Inner city life has an implied urgency. From the time of waking until returning one’s head to the pillow at night the constant sound of movement and activity fills the air. Whether it be the sound of trams and cars, the movement of people to and fro, or simply the general hubbub associated with the city, it is hard to escape the snare of activity and find a quiet place. It is not only counter-cultural to be still, it requires a concerted focus and intent. It is as though life were caught up in an ever-flowing stream: the simplest act is to allow it to dictate the pace. Inertia results in constant movement - if not of body - at least of spirit and heart.
Such constant stimulation can be fatal to relationships, which are nurtured in the balance of activity and stillness, of conversation and silence. When stillness and silence is so easily torn from us, we can find ourselves to be impoverished. We find ourselves restless and unsettled, oblivious to the true cause of our discomfited state. Finding activity less satisfying, it can be tempting to search for something more stimulating, something fresh, when our true need is stillness and silence.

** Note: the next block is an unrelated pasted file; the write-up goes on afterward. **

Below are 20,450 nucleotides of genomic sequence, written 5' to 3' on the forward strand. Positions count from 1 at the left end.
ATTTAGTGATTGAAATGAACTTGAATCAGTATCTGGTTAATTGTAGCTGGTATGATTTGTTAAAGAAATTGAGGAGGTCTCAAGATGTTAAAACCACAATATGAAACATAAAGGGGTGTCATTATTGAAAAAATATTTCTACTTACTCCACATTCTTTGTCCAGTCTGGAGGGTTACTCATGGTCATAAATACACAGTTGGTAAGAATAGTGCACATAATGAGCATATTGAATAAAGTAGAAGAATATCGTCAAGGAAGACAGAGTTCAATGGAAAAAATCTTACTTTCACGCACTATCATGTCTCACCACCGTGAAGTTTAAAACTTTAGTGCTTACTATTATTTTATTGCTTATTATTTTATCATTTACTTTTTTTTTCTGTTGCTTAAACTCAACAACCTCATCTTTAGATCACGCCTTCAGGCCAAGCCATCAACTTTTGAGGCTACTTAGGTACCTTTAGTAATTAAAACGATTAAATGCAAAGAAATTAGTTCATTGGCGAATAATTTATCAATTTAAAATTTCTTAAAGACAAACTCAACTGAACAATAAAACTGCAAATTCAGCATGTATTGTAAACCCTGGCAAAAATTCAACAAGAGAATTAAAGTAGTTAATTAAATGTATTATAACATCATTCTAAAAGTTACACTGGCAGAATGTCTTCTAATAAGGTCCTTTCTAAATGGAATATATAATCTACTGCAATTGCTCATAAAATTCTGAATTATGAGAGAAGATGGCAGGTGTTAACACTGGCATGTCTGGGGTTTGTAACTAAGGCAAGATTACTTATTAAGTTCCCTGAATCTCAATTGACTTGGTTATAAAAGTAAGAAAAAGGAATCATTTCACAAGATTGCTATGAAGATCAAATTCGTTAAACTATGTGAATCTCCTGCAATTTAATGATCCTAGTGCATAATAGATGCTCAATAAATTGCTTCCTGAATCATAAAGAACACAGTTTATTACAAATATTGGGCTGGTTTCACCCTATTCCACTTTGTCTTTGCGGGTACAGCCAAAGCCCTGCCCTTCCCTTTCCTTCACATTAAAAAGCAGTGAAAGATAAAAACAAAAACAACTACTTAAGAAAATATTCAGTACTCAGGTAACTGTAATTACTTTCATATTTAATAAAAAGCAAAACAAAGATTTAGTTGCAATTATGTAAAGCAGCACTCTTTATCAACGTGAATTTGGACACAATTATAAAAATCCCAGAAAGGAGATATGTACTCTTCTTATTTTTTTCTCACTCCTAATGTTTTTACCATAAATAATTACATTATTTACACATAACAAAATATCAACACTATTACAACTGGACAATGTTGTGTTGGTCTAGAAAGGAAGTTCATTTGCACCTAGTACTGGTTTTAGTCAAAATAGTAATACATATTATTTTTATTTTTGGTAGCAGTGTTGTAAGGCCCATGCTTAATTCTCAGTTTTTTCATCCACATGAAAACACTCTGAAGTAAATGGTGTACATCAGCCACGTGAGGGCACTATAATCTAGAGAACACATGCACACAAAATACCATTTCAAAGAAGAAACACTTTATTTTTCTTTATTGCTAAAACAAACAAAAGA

In this context we find the call to prayer to be both radical and counter-cultural. Inasmuch as we understand prayer to be associated with stillness, its difficulty is increased for us, as the first phase into silence is associated with an increased awareness of the noise surrounding us, and an increased clamour from within. Voices which were silenced beneath the day’s activities now surface, seemingly ewith increasing pitch and volume. The first step into silence seems to be backwards: a cacophony of new sounds and distractions.
And yet these are the first steps in renewal: the first swimming strokes upstream. Having made the decision not to be carried along with the tide of decibels, we discover the pressure of those noises which have traveled apace, now continuing to push us as we determine to stem the flow. We find ourselves weak in the battle, often succumbing to the irresistible surge, yet with continued perseverance, we learn to negotiate the currents and rips, and find the peace-filled space, first for a fleeting moment, then in increasing measure.
As we reflect on prayer over the coming month, let us determine to stay the course. Though the early days seem fruitless and sometimes violent, be reminded that the space we seek is not an empty one, but one filled with God’s presence. We yearn not for a vacuum, but a moment filled with the Spirit of God.
For it is He who said, “When you search for me, you will find me; if you seek me with all your heart, I will let you find me, says the Lord” (Jer 29:13).
June 26, 2005